The thrust of this argument is simple: terrorism is such a minor threat to American life and limb that it's simply bizarre—just stupefyingly irrational and intellectually unserious—to suppose that it could even begin to justify the abolition of privacy rights as they have been traditionally understood in favour of the installation of a panoptic surveillance state. Would Americans give up their second-amendment rights if it were to save 3000 lives? Well, it would, but we won't. Surely the re-abolition of alchohol would save more than 3000 lives, but we're not about to discuss it. Why not? Because liberty is important to us and we won't sell it cheaply. Why should we feel differently about our precious fourth-amendment rights?

At the time, a gag order prevented him from discussing the details of his situation. But court documents unsealed on Wednesday reveal that the FBI wanted Levinson to hand over encryption keys that would have given federal agents "real time" access to not just Snowden's account, but the accounts of all 40,000 of Lavabit's customers. § [...] § He certainly deserves credit for his pluck. Levinson complied with the letter of the order, but he delivered the encryption keys as strings of numbers printed out on paper, rather than as electronic files. What's more, he intentionally printed them in a font designed to be hard to scan, one prosecutors described as "largely illegible."

LEAP's multi-year plan to secure everyday communication breaks down into discrete services, to be rolled out one at a time. When we introduce a new service, integrated support will be added to both the user-facing LEAP Client and the server-side LEAP Platform for Service Providers. All communication content will be client-side encrypted, and as much of the metadata as possible. Most importantly, all LEAP services will be based on our plan for federated secure identity and unmappable routing.

On Sunday, Brazilian TV show Fantastico published previously undisclosed details based on documents obtained by Guardian journalist Glenn Greenwald from former NSA contractor Edward Snowden. The 13-minute news segment focused on the revelation that, according to the leaked files, the NSA apparently targeted Brazil’s state-run Petrobras oil producer for surveillance—undermining a recent statement by the agency that it “does not engage in economic espionage in any domain.” The Petrobras detail has been picked up internationally, and is likely to cause a serious stir in Brazil. (The country is still reeling from the revelation last week that the NSA spied on its president.) But Fantastico delivered several other highly significant nuggets that deserve equal attention.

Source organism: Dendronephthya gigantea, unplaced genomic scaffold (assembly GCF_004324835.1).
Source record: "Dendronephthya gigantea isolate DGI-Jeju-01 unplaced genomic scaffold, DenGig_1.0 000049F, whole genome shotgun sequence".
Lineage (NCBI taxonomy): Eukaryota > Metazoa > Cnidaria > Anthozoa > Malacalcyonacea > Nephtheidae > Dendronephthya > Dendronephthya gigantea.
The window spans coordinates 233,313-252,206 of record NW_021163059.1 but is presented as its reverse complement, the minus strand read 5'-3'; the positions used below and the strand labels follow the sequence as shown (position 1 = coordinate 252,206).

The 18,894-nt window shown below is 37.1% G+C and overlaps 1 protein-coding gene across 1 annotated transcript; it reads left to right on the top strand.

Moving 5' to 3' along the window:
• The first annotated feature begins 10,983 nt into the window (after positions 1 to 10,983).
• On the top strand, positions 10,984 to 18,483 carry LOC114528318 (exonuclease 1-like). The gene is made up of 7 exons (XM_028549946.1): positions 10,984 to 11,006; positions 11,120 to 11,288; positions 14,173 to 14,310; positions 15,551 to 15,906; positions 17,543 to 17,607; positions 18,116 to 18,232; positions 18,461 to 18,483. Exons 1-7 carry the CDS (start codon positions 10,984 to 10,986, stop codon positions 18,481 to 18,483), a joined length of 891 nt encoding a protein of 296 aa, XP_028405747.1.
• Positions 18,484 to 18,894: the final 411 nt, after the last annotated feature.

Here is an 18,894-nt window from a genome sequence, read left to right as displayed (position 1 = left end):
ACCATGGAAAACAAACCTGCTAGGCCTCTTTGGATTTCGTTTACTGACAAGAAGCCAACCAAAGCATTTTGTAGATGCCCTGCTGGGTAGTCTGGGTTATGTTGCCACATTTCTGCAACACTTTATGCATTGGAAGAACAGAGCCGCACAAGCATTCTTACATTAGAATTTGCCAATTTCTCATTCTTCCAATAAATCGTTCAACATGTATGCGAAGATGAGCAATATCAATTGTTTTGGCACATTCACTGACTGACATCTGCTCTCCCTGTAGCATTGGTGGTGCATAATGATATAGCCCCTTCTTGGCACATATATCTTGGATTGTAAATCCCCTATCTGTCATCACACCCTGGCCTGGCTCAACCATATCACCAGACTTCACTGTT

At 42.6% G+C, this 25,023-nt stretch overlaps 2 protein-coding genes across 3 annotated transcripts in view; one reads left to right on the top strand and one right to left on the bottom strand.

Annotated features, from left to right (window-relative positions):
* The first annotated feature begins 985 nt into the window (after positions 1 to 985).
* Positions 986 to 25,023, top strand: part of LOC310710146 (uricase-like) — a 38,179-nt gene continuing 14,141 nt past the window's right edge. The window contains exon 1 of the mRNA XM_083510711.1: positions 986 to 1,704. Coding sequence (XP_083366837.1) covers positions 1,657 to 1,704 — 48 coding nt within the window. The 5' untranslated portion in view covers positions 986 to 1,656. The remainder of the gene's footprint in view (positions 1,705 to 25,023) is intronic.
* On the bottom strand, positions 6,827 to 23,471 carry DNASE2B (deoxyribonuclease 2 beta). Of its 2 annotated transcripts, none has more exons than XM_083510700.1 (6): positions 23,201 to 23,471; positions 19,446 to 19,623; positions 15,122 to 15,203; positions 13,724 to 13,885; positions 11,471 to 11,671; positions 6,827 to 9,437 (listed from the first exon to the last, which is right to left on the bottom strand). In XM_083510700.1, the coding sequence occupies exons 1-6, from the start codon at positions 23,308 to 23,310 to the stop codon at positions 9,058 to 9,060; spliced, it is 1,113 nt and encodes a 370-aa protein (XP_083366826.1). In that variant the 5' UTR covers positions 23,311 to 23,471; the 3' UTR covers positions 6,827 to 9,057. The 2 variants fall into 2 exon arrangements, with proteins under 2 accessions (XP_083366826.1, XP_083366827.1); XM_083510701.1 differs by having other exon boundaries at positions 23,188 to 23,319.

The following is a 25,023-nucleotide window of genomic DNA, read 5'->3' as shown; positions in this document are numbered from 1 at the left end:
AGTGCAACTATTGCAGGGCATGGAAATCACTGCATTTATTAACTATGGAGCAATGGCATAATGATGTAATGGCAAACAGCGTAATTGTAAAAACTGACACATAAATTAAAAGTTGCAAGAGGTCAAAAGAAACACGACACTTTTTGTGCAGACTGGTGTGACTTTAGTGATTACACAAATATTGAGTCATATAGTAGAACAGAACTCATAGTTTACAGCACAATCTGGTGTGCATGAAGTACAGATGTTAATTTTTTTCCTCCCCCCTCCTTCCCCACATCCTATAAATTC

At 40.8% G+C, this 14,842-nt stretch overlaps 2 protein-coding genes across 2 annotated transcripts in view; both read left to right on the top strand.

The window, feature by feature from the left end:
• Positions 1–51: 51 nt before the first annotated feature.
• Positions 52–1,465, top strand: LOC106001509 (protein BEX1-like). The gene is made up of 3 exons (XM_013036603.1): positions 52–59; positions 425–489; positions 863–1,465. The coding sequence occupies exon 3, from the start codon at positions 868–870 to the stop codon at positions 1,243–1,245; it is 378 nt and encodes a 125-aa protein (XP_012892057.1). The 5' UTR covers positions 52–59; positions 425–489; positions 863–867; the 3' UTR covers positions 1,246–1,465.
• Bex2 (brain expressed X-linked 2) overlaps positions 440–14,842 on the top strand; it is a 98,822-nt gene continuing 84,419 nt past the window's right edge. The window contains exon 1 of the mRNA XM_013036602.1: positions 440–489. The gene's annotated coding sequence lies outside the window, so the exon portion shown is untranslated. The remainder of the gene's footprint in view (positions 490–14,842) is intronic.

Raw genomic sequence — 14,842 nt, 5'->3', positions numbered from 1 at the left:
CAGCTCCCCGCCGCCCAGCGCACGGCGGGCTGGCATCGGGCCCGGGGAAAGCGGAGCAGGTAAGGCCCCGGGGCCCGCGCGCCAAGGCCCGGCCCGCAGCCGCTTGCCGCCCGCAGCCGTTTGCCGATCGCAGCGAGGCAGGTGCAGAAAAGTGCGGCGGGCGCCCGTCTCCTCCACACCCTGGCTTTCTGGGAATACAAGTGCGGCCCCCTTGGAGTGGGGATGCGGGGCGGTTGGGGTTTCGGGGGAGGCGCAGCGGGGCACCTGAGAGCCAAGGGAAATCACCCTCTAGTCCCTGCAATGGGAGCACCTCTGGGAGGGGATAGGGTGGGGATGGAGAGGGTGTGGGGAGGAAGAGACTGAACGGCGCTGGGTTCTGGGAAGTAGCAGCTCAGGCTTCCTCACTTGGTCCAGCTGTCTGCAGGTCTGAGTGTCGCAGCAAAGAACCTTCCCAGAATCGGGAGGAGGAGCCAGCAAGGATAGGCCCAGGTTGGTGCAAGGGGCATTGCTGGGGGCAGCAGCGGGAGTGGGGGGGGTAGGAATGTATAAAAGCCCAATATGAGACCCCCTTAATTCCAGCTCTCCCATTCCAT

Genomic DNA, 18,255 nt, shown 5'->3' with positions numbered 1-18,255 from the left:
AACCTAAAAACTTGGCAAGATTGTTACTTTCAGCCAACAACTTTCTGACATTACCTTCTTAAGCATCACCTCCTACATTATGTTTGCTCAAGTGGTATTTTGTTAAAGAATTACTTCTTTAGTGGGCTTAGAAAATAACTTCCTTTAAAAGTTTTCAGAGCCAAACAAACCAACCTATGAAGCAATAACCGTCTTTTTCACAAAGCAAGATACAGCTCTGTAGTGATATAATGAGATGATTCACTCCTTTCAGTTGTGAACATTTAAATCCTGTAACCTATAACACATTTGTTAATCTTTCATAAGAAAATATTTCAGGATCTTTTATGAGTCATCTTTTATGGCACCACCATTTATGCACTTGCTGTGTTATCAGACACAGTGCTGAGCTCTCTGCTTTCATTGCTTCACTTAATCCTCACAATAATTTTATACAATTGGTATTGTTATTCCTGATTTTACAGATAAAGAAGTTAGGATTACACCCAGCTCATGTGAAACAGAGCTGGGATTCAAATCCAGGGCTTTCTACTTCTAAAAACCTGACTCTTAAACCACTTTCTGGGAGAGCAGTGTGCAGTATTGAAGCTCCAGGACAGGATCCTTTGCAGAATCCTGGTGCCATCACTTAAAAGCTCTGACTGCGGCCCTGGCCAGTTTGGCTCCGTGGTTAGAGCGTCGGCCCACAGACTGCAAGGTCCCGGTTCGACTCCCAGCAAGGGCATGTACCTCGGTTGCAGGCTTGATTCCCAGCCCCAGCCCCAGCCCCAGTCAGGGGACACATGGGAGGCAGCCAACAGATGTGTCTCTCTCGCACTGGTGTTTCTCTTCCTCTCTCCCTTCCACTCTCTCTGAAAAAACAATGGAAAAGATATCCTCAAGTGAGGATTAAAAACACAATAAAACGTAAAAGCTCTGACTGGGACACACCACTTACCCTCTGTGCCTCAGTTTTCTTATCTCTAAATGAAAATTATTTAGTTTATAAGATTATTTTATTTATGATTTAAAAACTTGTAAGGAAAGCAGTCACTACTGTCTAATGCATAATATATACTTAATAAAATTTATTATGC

Speaking at the keynote LinuxCon panel this year, Linus Torvalds, who created the open-source Linux operating system 22 years ago, revealed that the government had approached him about installing a backdoor into system’s structure. Linux is the preferred operating system for the privacy conscious infosec community.

The news broke this morning that the NSA (US), the GCHQ (UK), and the FRA (Sweden) have been actively working to subvert the cryptography that makes our society tick, by planting backdoors in most if not all commercial cryptography software. This means that these agencies have deliberately made all of us vulnerable as we conduct our banking business, as we go to the hospital, and as we talk privately online. Our society depends on our ability to keep secrets, and the deliberate planting of backdoors, the deliberate subversion of our infrastructure, is nothing short of a declaration of war. Even according to U.S. Generals.

Lavabit, the security-conscious email provider that was the preferred email service of NSA leaker Edward Snowden, has closed its doors, citing US government interference. § "I have been forced to make a difficult decision: to become complicit in crimes against the American people or walk away from nearly ten years of hard work by shutting down Lavabit," founder Ladar Levinson said in a statement posted to the company's homepage on Thursday. "After significant soul searching, I have decided to suspend operations."

Since the attacks of Sept. 11, 2001, its civilian and military workforce has grown by one-third, to about 33,000, according to the NSA. Its budget has roughly doubled, and the number of private companies it depends on has more than tripled, from 150 to close to 500, according to a 2010 Washington Post count.

It’s taken a long time but today we bring the first installment in a series of posts highlighting VPN providers that take privacy seriously. Our first article focuses on anonymity and a later installment will highlight file-sharing aspects and possible limitations.

Bitmessage is a P2P communications protocol used to send encrypted messages to another person or to many subscribers. It is decentralized and trustless, meaning that you need-not inherently trust any entities like root certificate authorities. It uses strong authentication which means that the sender of a message cannot be spoofed, and it aims to hide "non-content" data, like the sender and receiver of messages, from passive eavesdroppers like those running warrantless wiretapping programs. If Bitmessage is completely new to you, you may wish to start by reading the whitepaper.

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